Keep Awake

Rebecca Sheridan
Sunday, November 29, 2020
Mark 13:24-37

    “Keep awake – for you do not know when the master of the house will come,” Jesus tells us today.  I have never liked Jesus telling me to stay awake, which annoyingly happens quite a bit in the gospels.  When the disciples fall asleep in the garden of Gethsemane before Jesus is arrested, I have always sympathized with the sleeping disciples, because I really like my sleep.  Even as a teenager, I did not like sleepovers with friends because I didn’t like to stay up all night. Sometimes I just went to sleep anyway while my friends stayed up.  I hate feeling tired.  You know, when doctors tell you to eat right, exercise and get enough sleep to take care of yourself, I don’t always do great with those first two, but I feel a great sense of accomplishment in getting my eight hours of sleep a night!  And as many of you know, as a young parent, you definitely don’t get as much sleep as you need all of the time, and when you get older, it gets harder to get enough sleep at night as well.
    So for all of us who like our sleep, here’s some good news: Jesus is not asking us to stay sleep deprived, literally, until he comes again.  Being aware, keeping alert, staying awake are all ways that Jesus encourages us to be spiritually, not physically, awake.  “Pay attention!” Jesus says. Christ is coming again!  We don’t know when, but we can be on the lookout, attentive spiritually to Christ’s presence among us now and to his second coming.  This is where it gets a little fuzzy. What does it mean to be “spiritually awake?”  It may be encouraging to know that even Jesus’ closest disciples don’t always understand what Jesus is talking about in looking for signs or do very well in staying awake.  I think one of the silver linings of a more low-key, subdued Christmas season this year is that it does help us pay attention to what really matters in our lives and for our faith.  We can’t simply go through the motions of our usual traditions, which makes us think more deeply about what we can do and why we are doing it – gift giving, cooking and baking, worship, counting down the days perhaps around an Advent wreath or calendar at home, spending time with family virtually or in-person – how do these traditions help us pay attention to what God is up to and what God’s purpose is for us?  Where do we see signs of Christ among us now, and where do we signs of hope for our future?  Perhaps we see it in the support of our families, for notes of encouragement from good friends, in the news of not just one, but several vaccines on the horizon. These are all ways we try to keep awake spiritually.
    Christmas decorations started coming out even earlier this year, more like the day after Halloween than the day after Thanksgiving, and in my opinion, whatever works for you to find holiday cheer amidst the difficulties of this year, go for it!  We have signs in our neighborhood already that Christmas is coming. That’s part of what Advent is about: preparing to celebrate Christmas, the good news that the Son of God came to us as a baby in a manger.  Today’s gospel from Mark is the other side of Advent, the hope and assurance we have that Christ will come again.  To be honest, I was more than a little glad to be leaving the gospel of Matthew behind with the constant references to weeping and gnashing of teeth, and when I first read this gospel passage from Mark, I said, “Oh shoot.” More of the same. Stars falling out of the sky, the moon and sun darkened.  This section in Mark is sometimes called “the little apocalypse,” and haven’t we had enough apocalyptic stuff happening in our world already this year!  Pop culture associates the end of the world and the word “apocalypse” with horrifying events, as a bad thing, but Christians have the audacity to eagerly long for and welcome Christ’s coming again.  Part of being spiritually awake is to place our hope and trust that Christ WILL come again.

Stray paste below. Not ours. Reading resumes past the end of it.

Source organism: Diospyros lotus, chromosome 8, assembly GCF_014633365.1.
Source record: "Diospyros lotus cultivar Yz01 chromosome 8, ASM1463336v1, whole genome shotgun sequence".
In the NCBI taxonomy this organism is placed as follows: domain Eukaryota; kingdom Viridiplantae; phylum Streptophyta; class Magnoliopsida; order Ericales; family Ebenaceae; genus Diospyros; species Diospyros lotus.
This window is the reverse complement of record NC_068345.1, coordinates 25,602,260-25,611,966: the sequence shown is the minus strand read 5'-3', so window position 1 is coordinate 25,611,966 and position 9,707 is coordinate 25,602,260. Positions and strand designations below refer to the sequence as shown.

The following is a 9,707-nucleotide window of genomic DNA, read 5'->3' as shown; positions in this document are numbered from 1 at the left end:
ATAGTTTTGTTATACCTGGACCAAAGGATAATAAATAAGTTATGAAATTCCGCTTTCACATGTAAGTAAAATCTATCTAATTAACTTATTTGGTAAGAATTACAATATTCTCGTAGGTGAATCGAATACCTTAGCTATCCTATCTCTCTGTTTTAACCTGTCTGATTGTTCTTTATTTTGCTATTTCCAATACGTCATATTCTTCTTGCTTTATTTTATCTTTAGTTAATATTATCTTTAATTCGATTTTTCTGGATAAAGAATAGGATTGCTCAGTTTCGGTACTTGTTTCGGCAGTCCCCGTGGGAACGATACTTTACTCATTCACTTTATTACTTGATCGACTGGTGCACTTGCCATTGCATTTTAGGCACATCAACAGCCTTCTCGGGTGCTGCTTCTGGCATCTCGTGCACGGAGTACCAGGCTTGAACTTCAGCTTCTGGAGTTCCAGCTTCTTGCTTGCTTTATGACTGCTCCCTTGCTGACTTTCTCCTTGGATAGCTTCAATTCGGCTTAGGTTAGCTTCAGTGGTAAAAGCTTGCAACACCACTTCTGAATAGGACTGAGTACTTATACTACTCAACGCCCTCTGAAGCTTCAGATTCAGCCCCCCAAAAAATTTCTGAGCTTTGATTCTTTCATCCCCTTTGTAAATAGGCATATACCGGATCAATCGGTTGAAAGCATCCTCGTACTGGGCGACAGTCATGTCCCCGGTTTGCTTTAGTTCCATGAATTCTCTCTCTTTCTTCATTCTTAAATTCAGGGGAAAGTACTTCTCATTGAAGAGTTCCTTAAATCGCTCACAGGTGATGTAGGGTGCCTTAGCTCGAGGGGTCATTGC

Perhaps that is a question that Jesus words in today’s gospel asks us to consider:  what is so good about Christ coming, both for that first Christmas and for a second time?  “This too shall pass,” has been a common encouragement I’ve said and have had others say to me about this year.  Certainly, more than some years, we long for our lives to be different.  We are ready for our “new normal” to be over.  Jesus says “Heaven and earth will pass away, but my words will not pass away.”  The good news of Jesus’ first coming at Christmas and his second coming is that the suffering and difficulties we endure now IS temporary.  All the things we long for to be done with and over will indeed pass away, but the Word made flesh, Jesus the Christ, lives and reigns forever.
    We may try sometimes in vain to stay spiritually awake and alert, attune to God’s presence among us now and hopeful for Christ’s coming again.  Jesus admits that it will be hard for us to know when the time will come. It’s easy to get distracted and pay attention to our day to day activities without considering what this all means for us spiritually.  The holiday season, ironically, can get so busy that we forget the true meaning of the celebration of Christmas. 
Jesus also gives us hope in that as much as we try to see, to see God at work in our situations now, to see the hope we have in Christ for our future, no matter how fuzzy we get on what all this means for our lives, God sees us.  God is paying attention to us!  God sees our situation and responds.  And God never sleeps!  This is why God sent his only Son into the world in the first place, to live among us, to teach us, to go to the cross to die and be raised for us.  And in the end, when everything else passes away, Christ will come again to transform us and all creation for the better.  And so we wait, and watch, and pray: Stir up your power, Lord Christ, and come.  Amen.